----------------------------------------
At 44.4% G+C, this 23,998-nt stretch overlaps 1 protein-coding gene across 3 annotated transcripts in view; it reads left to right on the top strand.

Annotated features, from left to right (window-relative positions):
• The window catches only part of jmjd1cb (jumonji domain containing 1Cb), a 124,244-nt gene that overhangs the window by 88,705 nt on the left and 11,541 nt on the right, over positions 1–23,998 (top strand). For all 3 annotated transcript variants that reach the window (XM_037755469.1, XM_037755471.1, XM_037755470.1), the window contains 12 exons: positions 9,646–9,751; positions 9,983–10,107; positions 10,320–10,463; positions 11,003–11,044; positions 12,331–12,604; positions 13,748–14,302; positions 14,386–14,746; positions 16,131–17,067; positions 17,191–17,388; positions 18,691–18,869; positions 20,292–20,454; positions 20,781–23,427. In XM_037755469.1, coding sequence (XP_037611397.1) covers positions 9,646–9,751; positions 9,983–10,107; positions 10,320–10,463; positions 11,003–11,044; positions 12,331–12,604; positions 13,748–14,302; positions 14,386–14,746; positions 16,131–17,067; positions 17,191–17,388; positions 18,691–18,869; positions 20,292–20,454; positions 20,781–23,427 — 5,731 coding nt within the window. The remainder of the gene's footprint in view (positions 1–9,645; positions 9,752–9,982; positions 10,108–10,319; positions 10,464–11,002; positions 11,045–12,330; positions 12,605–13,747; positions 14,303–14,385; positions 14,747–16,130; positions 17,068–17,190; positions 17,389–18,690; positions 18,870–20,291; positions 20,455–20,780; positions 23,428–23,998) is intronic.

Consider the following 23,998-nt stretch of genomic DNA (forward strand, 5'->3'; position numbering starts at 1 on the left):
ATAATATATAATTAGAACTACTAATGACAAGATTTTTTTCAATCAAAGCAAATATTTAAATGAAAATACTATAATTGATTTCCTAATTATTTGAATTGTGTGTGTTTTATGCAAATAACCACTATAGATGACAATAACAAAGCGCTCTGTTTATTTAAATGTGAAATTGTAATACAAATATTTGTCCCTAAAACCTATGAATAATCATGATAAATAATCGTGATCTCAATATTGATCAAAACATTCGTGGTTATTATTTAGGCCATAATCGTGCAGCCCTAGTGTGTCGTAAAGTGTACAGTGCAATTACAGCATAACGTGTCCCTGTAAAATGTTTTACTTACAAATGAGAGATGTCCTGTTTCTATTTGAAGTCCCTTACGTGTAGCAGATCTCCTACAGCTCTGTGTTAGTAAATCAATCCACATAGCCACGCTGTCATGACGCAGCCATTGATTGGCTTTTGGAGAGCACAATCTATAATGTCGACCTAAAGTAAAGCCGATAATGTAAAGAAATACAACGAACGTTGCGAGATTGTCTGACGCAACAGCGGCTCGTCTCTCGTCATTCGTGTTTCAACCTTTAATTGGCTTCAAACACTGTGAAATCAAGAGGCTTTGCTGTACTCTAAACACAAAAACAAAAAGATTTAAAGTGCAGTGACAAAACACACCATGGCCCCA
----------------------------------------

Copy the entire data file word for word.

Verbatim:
At 44.4% G+C, this 23,998-nt stretch overlaps 1 protein-coding gene across 3 annotated transcripts in view; it reads left to right on the top strand.

Annotated features, from left to right (window-relative positions):
• The window catches only part of jmjd1cb (jumonji domain containing 1Cb), a 124,244-nt gene that overhangs the window by 88,705 nt on the left and 11,541 nt on the right, over positions 1–23,998 (top strand). For all 3 annotated transcript variants that reach the window (XM_037755469.1, XM_037755471.1, XM_037755470.1), the window contains 12 exons: positions 9,646–9,751; positions 9,983–10,107; positions 10,320–10,463; positions 11,003–11,044; positions 12,331–12,604; positions 13,748–14,302; positions 14,386–14,746; positions 16,131–17,067; positions 17,191–17,388; positions 18,691–18,869; positions 20,292–20,454; positions 20,781–23,427. In XM_037755469.1, coding sequence (XP_037611397.1) covers positions 9,646–9,751; positions 9,983–10,107; positions 10,320–10,463; positions 11,003–11,044; positions 12,331–12,604; positions 13,748–14,302; positions 14,386–14,746; positions 16,131–17,067; positions 17,191–17,388; positions 18,691–18,869; positions 20,292–20,454; positions 20,781–23,427 — 5,731 coding nt within the window. The remainder of the gene's footprint in view (positions 1–9,645; positions 9,752–9,982; positions 10,108–10,319; positions 10,464–11,002; positions 11,045–12,330; positions 12,605–13,747; positions 14,303–14,385; positions 14,747–16,130; positions 17,068–17,190; positions 17,389–18,690; positions 18,870–20,291; positions 20,455–20,780; positions 23,428–23,998) is intronic.

Consider the following 23,998-nt stretch of genomic DNA (forward strand, 5'->3'; position numbering starts at 1 on the left):
ATAATATATAATTAGAACTACTAATGACAAGATTTTTTTCAATCAAAGCAAATATTTAAATGAAAATACTATAATTGATTTCCTAATTATTTGAATTGTGTGTGTTTTATGCAAATAACCACTATAGATGACAATAACAAAGCGCTCTGTTTATTTAAATGTGAAATTGTAATACAAATATTTGTCCCTAAAACCTATGAATAATCATGATAAATAATCGTGATCTCAATATTGATCAAAACATTCGTGGTTATTATTTAGGCCATAATCGTGCAGCCCTAGTGTGTCGTAAAGTGTACAGTGCAATTACAGCATAACGTGTCCCTGTAAAATGTTTTACTTACAAATGAGAGATGTCCTGTTTCTATTTGAAGTCCCTTACGTGTAGCAGATCTCCTACAGCTCTGTGTTAGTAAATCAATCCACATAGCCACGCTGTCATGACGCAGCCATTGATTGGCTTTTGGAGAGCACAATCTATAATGTCGACCTAAAGTAAAGCCGATAATGTAAAGAAATACAACGAACGTTGCGAGATTGTCTGACGCAACAGCGGCTCGTCTCTCGTCATTCGTGTTTCAACCTTTAATTGGCTTCAAACACTGTGAAATCAAGAGGCTTTGCTGTACTCTAAACACAAAAACAAAAAGATTTAAAGTGCAGTGACAAAACACACCATGGCCCCA